The Toll of Drag Bans on Latino Performers

Jun 28, 2023
5:53 PM

Vena Cava, once a well-known drag queen in Puerto Rico’s Río Piedras nightlife scene, now living in New York City since Hurricane María swept across the island in September 2017 (Juan de Dios Sánchez Jurado/Latino Rebels)

Since the start of the year, conservative state legislatures across the country have passed bills banning or restricting an essential cultural manifestation for the LGBTQ+ community: drag shows.

According to tracking by the American Civil Liberties Union, about 500 anti-LGBTQ+ bills are currently underway across the United States, many of which would ban or censor drag shows and similar events.

The ACLU describes these measures as “a malicious attempt to remove LGBTQ people from public life,” adding that the bans “are being fueled by the same paranoia banning books and censoring teachers.”

Drag bans began to crop up in March when Tennessee Republican Gov. Bill Lee signed into law SB003, criminalizing drag performances in public or anywhere within 1,000 feet of a school, church, or park, at any time of day that a minor may be present—the expressed impetus behind such bills being that drag performances are “inappropriate” for minors.

Although the law was temporarily blocked, other states have copied the Tennessee model. There are now currently about 14 bills introduced in Arizona, Arkansas, Missouri, Nebraska, South Carolina, Texas, and West Virginia alone.

“These attacks on drag shows and performers strike at the heart of our rights to gather, read, and perform together,” wrote Pen America in January. “Drag shows are an exercise of artistic and creative expression that should be free from government suppression.”

Impact of Drag Bans on Latinos

Female impersonation has been a constant throughout recorded history, with drag as we know it continually gaining in popularity since the 19th century. For communities of color, however, particularly the Latino community, drag has been a means of sustenance and salvation.

Particularly since the 1980s, Latinos have found refuge, a family, and a livelihood in ball culture. Gay, queer and trans Latinos found a space to explore their identity and artistic skills—from costume-making to dance. The so-called “house” battles gave birth to vogueing and a subculture that, thanks to RuPaul and others, has been brought into the mainstream today.

From Angie Xtravaganza to Crystal LaBeija, drag queens of color have always been at the center of the scene. That’s why drag bans affect our community so much.

“I think we’ve seen that anti-LGBTQIA+ laws lead to an increase in violence towards visibly queer and trans people,” said Latin drag artist Moxie Delite. “This violence has also led to violence towards cisgender heterosexual people that hate groups assume are also queer and trans.”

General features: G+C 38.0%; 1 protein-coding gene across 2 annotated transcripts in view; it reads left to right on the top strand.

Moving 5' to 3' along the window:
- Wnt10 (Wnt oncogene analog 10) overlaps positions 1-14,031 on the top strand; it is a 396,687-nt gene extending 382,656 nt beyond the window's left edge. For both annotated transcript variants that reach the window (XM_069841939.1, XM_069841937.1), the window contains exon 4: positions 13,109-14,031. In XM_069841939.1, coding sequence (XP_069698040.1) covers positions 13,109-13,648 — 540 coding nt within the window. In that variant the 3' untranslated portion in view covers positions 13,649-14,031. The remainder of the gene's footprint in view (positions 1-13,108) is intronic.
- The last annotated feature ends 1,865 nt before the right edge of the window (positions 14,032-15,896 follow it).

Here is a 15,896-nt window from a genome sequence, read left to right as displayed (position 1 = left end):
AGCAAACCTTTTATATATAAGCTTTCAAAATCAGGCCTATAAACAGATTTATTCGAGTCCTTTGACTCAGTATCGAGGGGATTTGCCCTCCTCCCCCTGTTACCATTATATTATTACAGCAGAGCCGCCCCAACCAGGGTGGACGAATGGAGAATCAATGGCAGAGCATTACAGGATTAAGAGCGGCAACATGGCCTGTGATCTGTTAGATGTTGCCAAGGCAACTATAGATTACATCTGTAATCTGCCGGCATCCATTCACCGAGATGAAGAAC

“It’s leading to a lot of fear and taking away our perceptions of safety by making us fear being visible, and ultimately works to wipe queer and trans people from the public eye,” she added.

This has been reflected in figures collected by GLAAD, the world’s largest LGBTQ media advocacy organization.

GLAAD found 161 incidents of anti-LGBTQ protests and threats directed at drag events since the beginning of 2022, with a sharp spike beginning with the Pride 2022 season and continuing through the midterm election cycle. Twenty more incidents had been documented as of March 31 of this year.

“False rhetoric was deployed against performers in campaign ads for the 2022 midterm elections, and rhetoric escalated to violence, including the firebombing of a Tulsa donut shop that had hosted a drag event in October 2022,” GLAAD’s report reads.

Similarly, Equality Texas documented other targeted acts throughout the year, including an armed demonstration and confrontation in San Antonio.

For Blue Jean, a historian, educator and activist, anti-drag laws are “extremely detrimental to our community.”

“Aside from limiting artists by telling them what they can and cannot create, it promotes fear and misunderstanding around the art form that is drag,” she said.

“By declaring drag illegal, they are showing the masses (who almost certainly will not look into the issue further) that drag artists are criminals,” she added. “The LGBTQ+ community has long been targeted as ‘the other,’ whether it comes from a place of fear or a place of hate, and the bans put in place are just solidifying people’s fear of what they don’t understand.”

For Blue Jean, a performer specializing in the art of burlesque and current champion of Philly’s Burlesque Battle Royale, the impact on the Latinx community is twofold.

“Latinx people have been stereotyped in media as ‘dangerous,’ or ‘ghetto,’ especially in post-Trump America,” she explained. ” I think about the Pulse Club shooting in Orlando, Florida, where during Pride Month, a gay club was shot up by a man on Latin Night. Forty-nine people were killed, most of whom were of Hispanic/Latinx descent.”

“While people claim he didn’t necessarily use racism as his motive, it was established that Latin Night was a recurring event at the club, and to have a safe space for people to be themselves be violated like that during a month they’re trying to celebrate it is beyond upsetting,” she added.

“As Latinx people, we already face discrimination and violence,” she said. “Adding a ban to a celebrated part of queer culture only gives people more ‘reasons’ to hate and make us the ‘other.'”


Art historian by passion, writer by accident, Yamily Habib is a Syrian-Venezuelan migrant living in the diaspora for over 10 years. She published her first novel, La Ciudad de los Paraguas Rotos, in 2021, and currently works as an editor for NGLmitú. Instagram: @pollyannehoon